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I think there are still many IT pros who believe that “cloud computing” is just a buzz word invented by some smart marketing guys to tout conventional online services or on-premises tools under a new cool-sounding geek term. If you are one of those IT pros, you should read on and tell me at the end if you know of technology that we have already been before the cloud was looming that fits the description discussed here.
AWS for Dummies ^
I am currently reading the book Amazon Web Services for Dummies by Bernard Golden. So far, it appears to be a good introduction to Amazon’s cloud. Considering that Amazon is the leading cloud provider, it is amazing that only a few books are available about their services. Perhaps the reason is that Amazon adds new services and features so quickly that any book is deemed to be outdated on its publication date. This also applies to Golden’s book, which is only a few weeks old.
I am planning to summarize the essential parts of the book in a couple of blog posts here on 4sysops. Today, I will discuss Golden’s definition of cloud computing, which is one of the best I have read thus far.
Golden lists five essential characteristics of cloud computing which he copied from the National Institute of Standard and Technology (NIST). Please notice that I condensed the points in my own words.
- On-demand self-service
A consumer can provision computer capabilities without requiring human interaction from the service provider.
- Broad network access
Capabilities are available over the network and are accessed by heterogeneous thin or thick client platforms.
- Resource pooling
Resources are pooled to serve multiple consumers and are location independent—that is, the consumer has no knowledge or control of the exact location of the resources.
- Rapid elasticity
Capabilities can be released automatically to scale rapidly and appear unlimited to the consumer.
- Measured service
Resource usage is metered and can be monitored and reported by consumers and providers.
Network access and heterogeneous clients ^
In my view, point 2 is dispensable. Network access is, of course, a necessary requirement but is not essential to the definition because it is also a necessary feature for many non-cloud services. It has become “computing commodity,” like storage or memory.
However, I must admit I am unsure what they mean by “broad” in this context. If it is broad, as in “broadband,” then my counter argument still stands. Almost everything in IT requires broadband nowadays.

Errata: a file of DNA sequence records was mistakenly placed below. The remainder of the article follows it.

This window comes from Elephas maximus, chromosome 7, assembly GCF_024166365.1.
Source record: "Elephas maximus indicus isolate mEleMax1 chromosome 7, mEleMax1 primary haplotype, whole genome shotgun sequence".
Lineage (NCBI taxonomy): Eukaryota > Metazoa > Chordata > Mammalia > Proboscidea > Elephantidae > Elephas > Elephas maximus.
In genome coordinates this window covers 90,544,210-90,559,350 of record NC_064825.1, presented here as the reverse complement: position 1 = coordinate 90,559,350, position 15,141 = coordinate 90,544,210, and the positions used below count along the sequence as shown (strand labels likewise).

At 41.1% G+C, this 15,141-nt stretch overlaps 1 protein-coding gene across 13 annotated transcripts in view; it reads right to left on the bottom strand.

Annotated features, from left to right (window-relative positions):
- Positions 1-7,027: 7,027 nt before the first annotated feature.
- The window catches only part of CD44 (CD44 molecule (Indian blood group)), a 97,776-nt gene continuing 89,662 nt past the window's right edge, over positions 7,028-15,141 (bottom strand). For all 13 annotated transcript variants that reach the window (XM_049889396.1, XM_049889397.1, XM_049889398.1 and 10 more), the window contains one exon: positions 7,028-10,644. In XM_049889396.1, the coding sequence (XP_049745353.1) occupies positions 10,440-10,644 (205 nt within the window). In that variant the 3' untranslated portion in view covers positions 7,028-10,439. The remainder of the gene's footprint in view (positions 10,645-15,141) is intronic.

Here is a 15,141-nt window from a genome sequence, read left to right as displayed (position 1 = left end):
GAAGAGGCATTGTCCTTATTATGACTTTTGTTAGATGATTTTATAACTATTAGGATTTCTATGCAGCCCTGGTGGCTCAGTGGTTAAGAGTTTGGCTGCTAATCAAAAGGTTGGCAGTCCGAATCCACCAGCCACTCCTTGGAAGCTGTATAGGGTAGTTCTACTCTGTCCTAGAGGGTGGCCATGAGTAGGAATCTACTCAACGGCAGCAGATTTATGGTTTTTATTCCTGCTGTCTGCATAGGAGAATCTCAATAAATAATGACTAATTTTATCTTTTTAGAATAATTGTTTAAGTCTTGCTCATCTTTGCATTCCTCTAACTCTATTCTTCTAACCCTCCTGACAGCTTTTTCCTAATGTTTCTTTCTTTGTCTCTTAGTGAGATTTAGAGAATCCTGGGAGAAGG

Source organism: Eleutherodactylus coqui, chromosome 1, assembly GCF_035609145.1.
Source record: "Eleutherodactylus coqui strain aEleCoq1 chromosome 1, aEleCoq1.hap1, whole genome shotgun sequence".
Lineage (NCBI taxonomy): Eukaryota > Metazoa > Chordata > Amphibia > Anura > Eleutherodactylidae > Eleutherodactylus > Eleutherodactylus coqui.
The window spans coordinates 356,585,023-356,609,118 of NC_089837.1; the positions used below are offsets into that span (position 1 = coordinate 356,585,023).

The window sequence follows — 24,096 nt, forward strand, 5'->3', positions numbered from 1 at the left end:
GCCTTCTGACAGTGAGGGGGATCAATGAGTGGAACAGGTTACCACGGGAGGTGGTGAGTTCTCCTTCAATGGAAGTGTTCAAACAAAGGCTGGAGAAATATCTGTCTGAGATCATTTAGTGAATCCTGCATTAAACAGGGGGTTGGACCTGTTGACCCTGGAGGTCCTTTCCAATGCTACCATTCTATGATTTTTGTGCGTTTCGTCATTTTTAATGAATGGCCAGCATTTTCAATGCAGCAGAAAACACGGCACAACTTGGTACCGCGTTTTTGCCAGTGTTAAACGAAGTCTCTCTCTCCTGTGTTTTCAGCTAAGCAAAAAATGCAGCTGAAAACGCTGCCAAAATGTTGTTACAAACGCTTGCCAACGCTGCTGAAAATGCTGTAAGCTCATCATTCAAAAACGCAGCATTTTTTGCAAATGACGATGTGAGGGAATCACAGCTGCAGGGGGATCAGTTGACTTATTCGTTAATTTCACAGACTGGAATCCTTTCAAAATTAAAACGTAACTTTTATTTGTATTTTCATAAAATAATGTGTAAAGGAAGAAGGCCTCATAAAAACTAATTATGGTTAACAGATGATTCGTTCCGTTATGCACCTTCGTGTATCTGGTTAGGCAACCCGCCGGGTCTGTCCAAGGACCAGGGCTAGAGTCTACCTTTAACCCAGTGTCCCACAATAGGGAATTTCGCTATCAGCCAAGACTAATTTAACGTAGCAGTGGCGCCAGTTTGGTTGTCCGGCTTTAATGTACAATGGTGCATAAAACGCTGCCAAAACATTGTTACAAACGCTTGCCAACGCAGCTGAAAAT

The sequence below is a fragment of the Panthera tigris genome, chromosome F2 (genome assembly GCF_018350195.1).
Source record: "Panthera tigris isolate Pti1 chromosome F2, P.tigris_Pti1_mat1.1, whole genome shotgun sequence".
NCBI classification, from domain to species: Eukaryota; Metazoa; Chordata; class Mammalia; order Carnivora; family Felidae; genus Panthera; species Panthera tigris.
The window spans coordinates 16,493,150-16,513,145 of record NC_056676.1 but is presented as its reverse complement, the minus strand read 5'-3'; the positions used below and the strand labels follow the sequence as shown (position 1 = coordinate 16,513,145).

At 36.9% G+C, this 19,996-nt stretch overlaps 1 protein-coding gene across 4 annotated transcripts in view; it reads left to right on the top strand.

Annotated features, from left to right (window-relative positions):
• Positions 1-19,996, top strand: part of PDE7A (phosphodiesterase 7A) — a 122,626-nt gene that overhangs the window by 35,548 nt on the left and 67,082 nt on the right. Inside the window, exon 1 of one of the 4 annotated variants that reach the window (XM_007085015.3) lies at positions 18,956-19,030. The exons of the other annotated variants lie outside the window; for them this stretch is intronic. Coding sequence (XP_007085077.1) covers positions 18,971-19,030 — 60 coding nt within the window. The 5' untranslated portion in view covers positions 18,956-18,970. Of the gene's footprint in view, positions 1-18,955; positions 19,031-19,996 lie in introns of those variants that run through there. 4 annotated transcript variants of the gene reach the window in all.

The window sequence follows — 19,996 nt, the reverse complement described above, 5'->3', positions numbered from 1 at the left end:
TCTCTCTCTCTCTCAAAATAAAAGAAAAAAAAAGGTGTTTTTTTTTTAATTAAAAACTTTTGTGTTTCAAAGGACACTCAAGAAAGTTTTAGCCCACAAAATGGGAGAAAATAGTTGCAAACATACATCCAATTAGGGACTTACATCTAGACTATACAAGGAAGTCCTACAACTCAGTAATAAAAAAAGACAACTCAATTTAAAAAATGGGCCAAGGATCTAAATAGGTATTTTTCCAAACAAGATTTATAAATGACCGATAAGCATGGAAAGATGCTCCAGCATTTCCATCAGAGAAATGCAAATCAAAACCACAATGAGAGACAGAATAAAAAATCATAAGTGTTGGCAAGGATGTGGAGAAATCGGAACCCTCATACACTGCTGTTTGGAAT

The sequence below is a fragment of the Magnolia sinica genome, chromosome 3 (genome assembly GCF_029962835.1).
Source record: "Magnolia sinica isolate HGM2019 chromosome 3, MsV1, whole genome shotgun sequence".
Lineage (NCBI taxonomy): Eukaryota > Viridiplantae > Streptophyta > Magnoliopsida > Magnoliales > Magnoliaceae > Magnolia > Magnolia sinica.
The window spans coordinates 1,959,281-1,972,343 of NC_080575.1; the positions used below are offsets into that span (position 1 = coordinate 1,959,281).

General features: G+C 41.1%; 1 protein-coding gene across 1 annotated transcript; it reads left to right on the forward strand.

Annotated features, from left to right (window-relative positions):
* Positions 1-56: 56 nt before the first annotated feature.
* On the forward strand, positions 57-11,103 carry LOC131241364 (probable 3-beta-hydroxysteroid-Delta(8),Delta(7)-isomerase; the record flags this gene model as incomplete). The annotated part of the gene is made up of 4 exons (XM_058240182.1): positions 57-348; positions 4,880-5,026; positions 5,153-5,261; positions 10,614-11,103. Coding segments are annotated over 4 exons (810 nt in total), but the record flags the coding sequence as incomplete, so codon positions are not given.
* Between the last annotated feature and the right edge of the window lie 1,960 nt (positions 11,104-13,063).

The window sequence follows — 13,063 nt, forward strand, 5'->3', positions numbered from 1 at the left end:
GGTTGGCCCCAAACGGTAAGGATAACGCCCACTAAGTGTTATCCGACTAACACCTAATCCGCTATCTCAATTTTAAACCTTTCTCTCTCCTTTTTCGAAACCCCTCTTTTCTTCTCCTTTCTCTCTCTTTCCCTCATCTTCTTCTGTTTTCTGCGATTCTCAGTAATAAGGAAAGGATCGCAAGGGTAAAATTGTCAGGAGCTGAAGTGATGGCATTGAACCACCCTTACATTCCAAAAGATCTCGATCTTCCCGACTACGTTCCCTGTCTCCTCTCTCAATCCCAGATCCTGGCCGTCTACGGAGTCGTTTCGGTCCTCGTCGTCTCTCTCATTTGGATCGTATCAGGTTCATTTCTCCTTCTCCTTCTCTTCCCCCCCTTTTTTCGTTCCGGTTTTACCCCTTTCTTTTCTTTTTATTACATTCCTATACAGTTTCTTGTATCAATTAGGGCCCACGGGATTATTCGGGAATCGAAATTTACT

On the other hand, heterogeneous clients are not essential to the definition of cloud computing because I can perfectly imagine a cloud service that is just for one type of client, such as web browsers.
Location virtualization ^
Point 3 is interesting. Quite a while back, I suggested that location independency (I called it location virtualization) is a defining feature of the cloud. I have never seen this characterization mentioned anywhere else. I think it is so important that it is deserves its own point in the definition. Not without reason did the word “cloud,” which implies a certain location fuzziness, lend its name to this new technology.
I prefer “location virtualization” over “location independence” because I think that cloud computing essentially offers a new level of virtualization. It is the virtualization of other forms of computer virtualization such as hardware virtualization, application virtualization, or desktop virtualization.
It brings virtualization to the next level because a virtual resource—say the hardware a virtual machine utilizes—is not only virtualized on a particular host, but the host itself (together with its virtual machines) is virtualized in a fuzzy conglomerate of computing resources that could stretch across several data centers. If a resource is virtualized, it disappears from the eyes of the consumer, which is why you can’t choose a host when you launch an EC2 instance.
So, if someone wants to sell you a private cloud solution for server systems where consumers see or can even choose the host on which their virtual servers run, then you know that you have only been offered a simple server virtualization tool.
On the other hand, without location virtualization, other forms of computation that should not be considered as cloud computing would also fall under the definition above. For instance, all other characteristics also apply to supercomputing. However, a consumer always knows on which computer his application runs because only one computer is involved and the consumer knows that computer’s location. Therefore, supercomputing does not support location virtualization.
My cloud computing definition ^
Hence, as to my own definition, the term “cloud computing” applies to a computing technology if, and only if, these five characteristics apply:
- Location virtualization
- On-demand service
- Resource pooling
- Rapid elasticity
- Measured service
What do you think about this definition? Is an essential cloud computing feature missing, or is the definition too tight? Does the term “location virtualization” make any sense to you?
In my next post I will cover the concepts of public cloud, private cloud, and hybrid cloud. You'll notice that not all authors use these terms in the same way.